Perhaps it was not the best time to discuss it; I still needed to be aware of my surroundings and guide my own mount for once.
I breathed out, tired still from running my mind in circles with Cris-ri-phon, and found myself wincing, feeling sharp pain in my eyes as we passed out from beneath the trees onto a stretch of road completely open to the Sky and where the higher Sun finally struck the dirt. I was looking down, squinting, trying to adjust again, when I glanced over to Gavin again. And stared.
I only saw his hands holding his mare's reins, but I stared, wondering if the fast-changing shade of his skin was a trick of the light?
I pointed at his hands and he looked down. His expression was mostly hidden beneath his hood, but he shifted both reins to his right hand and lifted his left in front of his face, and I could see him studying his skin thoughtfully. It was darkening to ash-like grey, and getting darker with no signs of slowing.
"That is interesting."
"Does it hurt?"
He kept his hand out beneath the Sun's rays, and eventually after several score of steps taken by the horses, it eventually turned pitch black, darker than my own skin even—which at least still possessed a slightly grey-purple tone beneath direct light—and now matched his black fingernails and teeth. What was happening? My mount sensed my nervousness and side-stepped at least once from Gavin's mare and I had to split my concentration between him and the horse.
Gavin said nothing more, but when we passed beneath the shade of trees again he grunted, watching as his dry, slightly wrinkled skin began to lighten again, soon back to grey and then to the pale, near-translucent whiteness of before. His scent had not changed even as the color changed, I noticed this as the breeze shifted. As it had been in the inn, his scent was mostly what I recalled while riding double for weeks, but far less potent, as if he sweated very little now, if at all. I would have to watch as the Sun became warmer if his skin grew moist.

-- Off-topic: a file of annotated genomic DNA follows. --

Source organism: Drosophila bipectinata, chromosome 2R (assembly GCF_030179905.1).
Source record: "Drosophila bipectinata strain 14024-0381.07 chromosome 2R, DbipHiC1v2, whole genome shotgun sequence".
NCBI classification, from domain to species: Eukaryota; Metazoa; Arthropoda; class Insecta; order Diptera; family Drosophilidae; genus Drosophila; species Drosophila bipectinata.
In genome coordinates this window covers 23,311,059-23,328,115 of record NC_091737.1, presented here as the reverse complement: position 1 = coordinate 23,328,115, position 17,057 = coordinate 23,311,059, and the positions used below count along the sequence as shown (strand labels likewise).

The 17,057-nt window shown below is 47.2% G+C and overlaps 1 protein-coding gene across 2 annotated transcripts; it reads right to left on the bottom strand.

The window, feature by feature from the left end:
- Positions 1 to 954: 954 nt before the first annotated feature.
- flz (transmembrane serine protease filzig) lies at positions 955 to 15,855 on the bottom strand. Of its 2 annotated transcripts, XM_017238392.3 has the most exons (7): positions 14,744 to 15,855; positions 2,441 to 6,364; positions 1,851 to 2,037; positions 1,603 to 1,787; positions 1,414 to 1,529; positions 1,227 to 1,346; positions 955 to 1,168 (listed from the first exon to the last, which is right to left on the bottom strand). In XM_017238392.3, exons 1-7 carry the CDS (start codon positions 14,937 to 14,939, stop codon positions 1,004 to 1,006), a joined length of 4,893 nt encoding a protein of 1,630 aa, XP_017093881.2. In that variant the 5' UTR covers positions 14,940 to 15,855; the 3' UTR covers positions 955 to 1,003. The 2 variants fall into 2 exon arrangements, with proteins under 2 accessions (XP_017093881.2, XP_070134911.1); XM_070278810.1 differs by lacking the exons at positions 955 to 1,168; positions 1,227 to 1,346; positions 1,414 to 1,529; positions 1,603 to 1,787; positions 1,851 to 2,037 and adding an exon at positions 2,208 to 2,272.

"That will get you burned alive as a devil at Manalar," I commented, as it was the first thing that came to mind. "It is as difficult to hide as my appearance."
Truly, a mage who turned from Moon-pale to void-black when exposed to direct Sunlight then shifted back to normal once shielded from the light? Was there anything more insulting to Musanlo's fanatical followers that the Grey Maiden could have done to her apprentice?
Gavin smiled, showing those black teeth again in stark contrast to a now-pale face. "True. But I think I shall never suffer sunburn again."
Was he jesting? "Uhm. You think that is what it means?"
He shrugged. "It is either the intent or a benefit, but I no longer feel the rays as I did. It will take further observation."
If that was the case, then...very well, yes, that was something of which I could be envious. No damage from Sun exposure? I clearly recalled peeling bits of grey, dead skin from my Sister'' backs after Rausery had fucked each of us naked on all fours, beneath the Sun for long enough to burn us.